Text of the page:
What career path did you envision for yourself when you were younger?
"When I started studying economics in 1978, there was not so much focus on career paths as on what was interesting to work with. I was good at Danish and history in upper secondary school, but I developed an interest in the mathematical subjects during my economics studies. It was probably because I felt most resistance here. Maybe it was the encounter with the general equilibrium theory and dedicated teachers such as Birgit Grodal and Hans Keiding that convinced me."
When did you decide on the career path that you're on today?
"I graduated with a Master of Economics in 1985, and was an assistant teacher during my studies. When I graduated, I continued my career at the university, first as a research council fellow at the social science research council, then as a postgraduate fellow at the University of Copenhagen's Department of Economics. Those years were somewhat lonely in the academic world. There were not many research degree students at the time, so when a friend of mine suggested that I apply for the job as an economist at the mortgage bank BRF, I seized on the opportunity.
One of my professors asked me at the same time if I would like to teach a financing class at the university. I said yes, and I have been teaching almost continuously ever since. I think teaching is fun. It forces you to treat the subject differently than you do when you are only learning it yourself. I have a son who studies economics, but my three daughters have chosen other paths."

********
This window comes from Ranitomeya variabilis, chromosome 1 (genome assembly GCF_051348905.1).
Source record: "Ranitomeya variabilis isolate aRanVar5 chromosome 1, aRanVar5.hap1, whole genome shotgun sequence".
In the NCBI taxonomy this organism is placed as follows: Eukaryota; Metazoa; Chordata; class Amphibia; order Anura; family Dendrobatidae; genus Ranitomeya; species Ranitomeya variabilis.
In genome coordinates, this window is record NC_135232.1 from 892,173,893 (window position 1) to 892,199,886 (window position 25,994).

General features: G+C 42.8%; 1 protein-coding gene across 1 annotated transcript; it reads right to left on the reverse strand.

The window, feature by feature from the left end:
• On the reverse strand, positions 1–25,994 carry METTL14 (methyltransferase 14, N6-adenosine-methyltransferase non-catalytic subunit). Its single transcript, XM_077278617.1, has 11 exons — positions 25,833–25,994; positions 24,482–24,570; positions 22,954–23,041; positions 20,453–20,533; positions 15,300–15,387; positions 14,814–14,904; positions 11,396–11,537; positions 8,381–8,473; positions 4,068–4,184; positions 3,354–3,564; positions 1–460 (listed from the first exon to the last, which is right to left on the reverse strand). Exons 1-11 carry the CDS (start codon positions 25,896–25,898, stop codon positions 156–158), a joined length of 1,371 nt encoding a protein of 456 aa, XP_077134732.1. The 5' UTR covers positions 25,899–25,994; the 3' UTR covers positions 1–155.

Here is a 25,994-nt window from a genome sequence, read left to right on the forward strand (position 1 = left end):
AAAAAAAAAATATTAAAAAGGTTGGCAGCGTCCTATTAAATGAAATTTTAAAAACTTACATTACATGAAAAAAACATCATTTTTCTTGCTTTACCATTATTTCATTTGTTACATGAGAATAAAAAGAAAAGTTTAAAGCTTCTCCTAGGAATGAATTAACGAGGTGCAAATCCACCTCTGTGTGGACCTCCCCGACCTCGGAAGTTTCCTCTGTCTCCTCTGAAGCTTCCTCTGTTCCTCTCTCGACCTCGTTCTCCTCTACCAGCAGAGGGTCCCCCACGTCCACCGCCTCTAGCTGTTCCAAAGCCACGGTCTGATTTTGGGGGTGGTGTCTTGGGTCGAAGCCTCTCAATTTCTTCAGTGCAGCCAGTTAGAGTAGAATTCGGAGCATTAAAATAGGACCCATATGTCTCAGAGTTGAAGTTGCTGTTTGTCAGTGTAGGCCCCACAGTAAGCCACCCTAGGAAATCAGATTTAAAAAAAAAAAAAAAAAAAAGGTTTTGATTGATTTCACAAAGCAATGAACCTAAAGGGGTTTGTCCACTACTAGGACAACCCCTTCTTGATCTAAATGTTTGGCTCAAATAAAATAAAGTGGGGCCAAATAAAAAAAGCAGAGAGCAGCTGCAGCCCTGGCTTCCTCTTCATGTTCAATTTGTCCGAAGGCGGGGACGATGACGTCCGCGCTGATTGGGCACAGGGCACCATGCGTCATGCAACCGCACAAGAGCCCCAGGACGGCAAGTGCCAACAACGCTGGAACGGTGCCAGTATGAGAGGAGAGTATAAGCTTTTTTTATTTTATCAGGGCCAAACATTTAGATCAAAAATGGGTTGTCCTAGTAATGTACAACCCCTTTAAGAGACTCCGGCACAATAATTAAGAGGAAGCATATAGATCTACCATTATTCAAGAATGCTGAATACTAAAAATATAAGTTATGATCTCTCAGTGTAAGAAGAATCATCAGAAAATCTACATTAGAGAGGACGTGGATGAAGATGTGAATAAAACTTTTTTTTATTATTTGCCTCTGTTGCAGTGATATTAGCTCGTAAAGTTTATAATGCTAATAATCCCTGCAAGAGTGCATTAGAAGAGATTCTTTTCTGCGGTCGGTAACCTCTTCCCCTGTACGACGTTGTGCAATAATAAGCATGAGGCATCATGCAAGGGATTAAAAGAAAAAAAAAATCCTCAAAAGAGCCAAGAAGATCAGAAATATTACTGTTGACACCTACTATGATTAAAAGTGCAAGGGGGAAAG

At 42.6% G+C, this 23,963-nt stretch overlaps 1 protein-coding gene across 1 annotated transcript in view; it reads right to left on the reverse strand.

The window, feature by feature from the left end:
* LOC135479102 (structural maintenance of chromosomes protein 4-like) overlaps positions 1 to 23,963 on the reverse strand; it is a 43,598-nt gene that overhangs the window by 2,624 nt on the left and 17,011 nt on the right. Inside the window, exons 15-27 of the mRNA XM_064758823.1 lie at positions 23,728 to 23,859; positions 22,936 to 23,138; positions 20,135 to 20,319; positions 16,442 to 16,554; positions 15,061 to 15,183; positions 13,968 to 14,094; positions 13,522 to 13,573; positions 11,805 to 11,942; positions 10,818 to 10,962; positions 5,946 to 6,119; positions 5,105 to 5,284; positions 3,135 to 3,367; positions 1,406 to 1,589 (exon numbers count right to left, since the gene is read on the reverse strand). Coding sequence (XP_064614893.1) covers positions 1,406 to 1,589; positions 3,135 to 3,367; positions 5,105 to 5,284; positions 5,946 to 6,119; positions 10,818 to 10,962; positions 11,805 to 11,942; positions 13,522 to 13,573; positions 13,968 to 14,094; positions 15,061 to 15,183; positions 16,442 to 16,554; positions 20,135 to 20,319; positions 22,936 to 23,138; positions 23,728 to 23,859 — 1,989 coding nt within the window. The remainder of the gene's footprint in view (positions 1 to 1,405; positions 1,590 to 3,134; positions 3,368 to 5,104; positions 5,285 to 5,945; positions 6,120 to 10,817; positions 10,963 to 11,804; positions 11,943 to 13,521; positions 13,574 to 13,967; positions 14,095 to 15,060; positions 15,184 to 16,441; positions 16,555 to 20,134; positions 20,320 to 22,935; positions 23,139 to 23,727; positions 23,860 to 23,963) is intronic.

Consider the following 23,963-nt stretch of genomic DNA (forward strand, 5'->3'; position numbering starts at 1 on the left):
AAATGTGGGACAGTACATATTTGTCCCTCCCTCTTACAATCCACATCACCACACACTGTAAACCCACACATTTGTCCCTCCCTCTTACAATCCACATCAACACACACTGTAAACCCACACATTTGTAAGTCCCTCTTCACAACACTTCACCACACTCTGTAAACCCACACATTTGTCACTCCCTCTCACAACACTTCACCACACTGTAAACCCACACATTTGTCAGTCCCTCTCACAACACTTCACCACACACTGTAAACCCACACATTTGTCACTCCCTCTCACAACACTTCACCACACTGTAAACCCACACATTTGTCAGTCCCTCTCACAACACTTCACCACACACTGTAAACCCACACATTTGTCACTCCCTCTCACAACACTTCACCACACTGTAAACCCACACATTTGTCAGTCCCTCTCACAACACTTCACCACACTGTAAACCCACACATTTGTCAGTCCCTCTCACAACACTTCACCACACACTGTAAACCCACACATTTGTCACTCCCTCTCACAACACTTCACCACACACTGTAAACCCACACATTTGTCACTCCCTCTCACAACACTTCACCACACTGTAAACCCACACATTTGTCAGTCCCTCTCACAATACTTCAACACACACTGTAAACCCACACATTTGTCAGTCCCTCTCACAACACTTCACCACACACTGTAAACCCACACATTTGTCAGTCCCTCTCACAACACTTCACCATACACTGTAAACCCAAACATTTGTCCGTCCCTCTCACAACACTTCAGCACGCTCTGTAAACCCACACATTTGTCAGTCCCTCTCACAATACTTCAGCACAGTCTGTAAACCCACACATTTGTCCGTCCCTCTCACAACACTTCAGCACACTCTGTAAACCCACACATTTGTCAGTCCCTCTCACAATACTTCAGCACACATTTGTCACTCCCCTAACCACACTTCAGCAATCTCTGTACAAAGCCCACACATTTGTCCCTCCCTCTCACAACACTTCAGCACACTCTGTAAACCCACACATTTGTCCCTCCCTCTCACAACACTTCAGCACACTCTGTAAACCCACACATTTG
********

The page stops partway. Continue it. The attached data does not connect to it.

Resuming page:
What part of your education has been most useful in your career?
"Probably the standard economic analysis. The general equilibrium theory is a central element in this, because it is useful in much of our everyday work. It concerns the mechanisms that take effect when people demand and supply products and financial services, and what can be done to bring things into equilibrium. This theory is a staple of my work. My wife provides consultancy services in financial communication, so I can talk to her about these concepts, but I am still surprised when I meet people who are not used to rationalizing like that."
What part of your CV represents the most drastic change in your career path?
"There are two. The first one was when I left the university world for BRF. The second one was later in my career, when I was fired from my position as senior executive VP at Danske Bank.
It happened in 2001 during the merger with Kapital Holding. It makes sense to reduce staff when two financial companies of that size merge, but I had never imagined that I would experience a sacking. Luckily it brought me to the investment bank Carnegie, where I spent almost five educational years until CIO Bjarne Gravesen from ATP called me to ask if I would happen to know a good candidate for a position as Chief Risk Officer. And I did. And got the job."
Which leader in the industry has been most inspiring to you career-wise?
"There are no flawless bosses, but two have inspired me in particular. The first is Hasse Jørgensen, the CEO of Sampension, where I have been employed since 2007. Without his skills and personality, including his stubbornness and crisis management during the financial crisis, Sampension would not have been where we are today. The second one is Knud Heinesen, who was the CEO of BRF while I was there. He was extremely proper, diligent, meticulous, and trustworthy. I felt very confident with him in charge."
English Edit: Marie Honoré